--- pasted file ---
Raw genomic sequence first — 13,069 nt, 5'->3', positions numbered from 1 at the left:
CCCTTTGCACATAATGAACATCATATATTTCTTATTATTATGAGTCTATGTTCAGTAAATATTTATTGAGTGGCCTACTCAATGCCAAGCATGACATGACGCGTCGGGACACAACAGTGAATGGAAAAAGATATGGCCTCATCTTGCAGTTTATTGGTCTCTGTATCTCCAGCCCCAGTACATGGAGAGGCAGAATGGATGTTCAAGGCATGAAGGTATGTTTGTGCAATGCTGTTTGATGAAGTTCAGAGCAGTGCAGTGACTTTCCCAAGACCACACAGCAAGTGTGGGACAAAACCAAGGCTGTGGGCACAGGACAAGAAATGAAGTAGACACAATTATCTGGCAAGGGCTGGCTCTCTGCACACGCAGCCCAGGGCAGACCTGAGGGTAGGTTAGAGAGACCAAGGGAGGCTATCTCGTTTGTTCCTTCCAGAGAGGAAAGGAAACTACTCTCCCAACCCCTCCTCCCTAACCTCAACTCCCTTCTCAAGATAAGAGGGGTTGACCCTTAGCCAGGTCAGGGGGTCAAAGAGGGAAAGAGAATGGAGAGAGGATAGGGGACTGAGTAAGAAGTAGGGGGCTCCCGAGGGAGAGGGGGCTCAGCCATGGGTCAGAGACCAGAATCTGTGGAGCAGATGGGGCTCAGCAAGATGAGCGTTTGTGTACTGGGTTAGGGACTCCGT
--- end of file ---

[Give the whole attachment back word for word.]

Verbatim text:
Raw genomic sequence first — 13,069 nt, 5'->3', positions numbered from 1 at the left:
CCCTTTGCACATAATGAACATCATATATTTCTTATTATTATGAGTCTATGTTCAGTAAATATTTATTGAGTGGCCTACTCAATGCCAAGCATGACATGACGCGTCGGGACACAACAGTGAATGGAAAAAGATATGGCCTCATCTTGCAGTTTATTGGTCTCTGTATCTCCAGCCCCAGTACATGGAGAGGCAGAATGGATGTTCAAGGCATGAAGGTATGTTTGTGCAATGCTGTTTGATGAAGTTCAGAGCAGTGCAGTGACTTTCCCAAGACCACACAGCAAGTGTGGGACAAAACCAAGGCTGTGGGCACAGGACAAGAAATGAAGTAGACACAATTATCTGGCAAGGGCTGGCTCTCTGCACACGCAGCCCAGGGCAGACCTGAGGGTAGGTTAGAGAGACCAAGGGAGGCTATCTCGTTTGTTCCTTCCAGAGAGGAAAGGAAACTACTCTCCCAACCCCTCCTCCCTAACCTCAACTCCCTTCTCAAGATAAGAGGGGTTGACCCTTAGCCAGGTCAGGGGGTCAAAGAGGGAAAGAGAATGGAGAGAGGATAGGGGACTGAGTAAGAAGTAGGGGGCTCCCGAGGGAGAGGGGGCTCAGCCATGGGTCAGAGACCAGAATCTGTGGAGCAGATGGGGCTCAGCAAGATGAGCGTTTGTGTACTGGGTTAGGGACTCCGT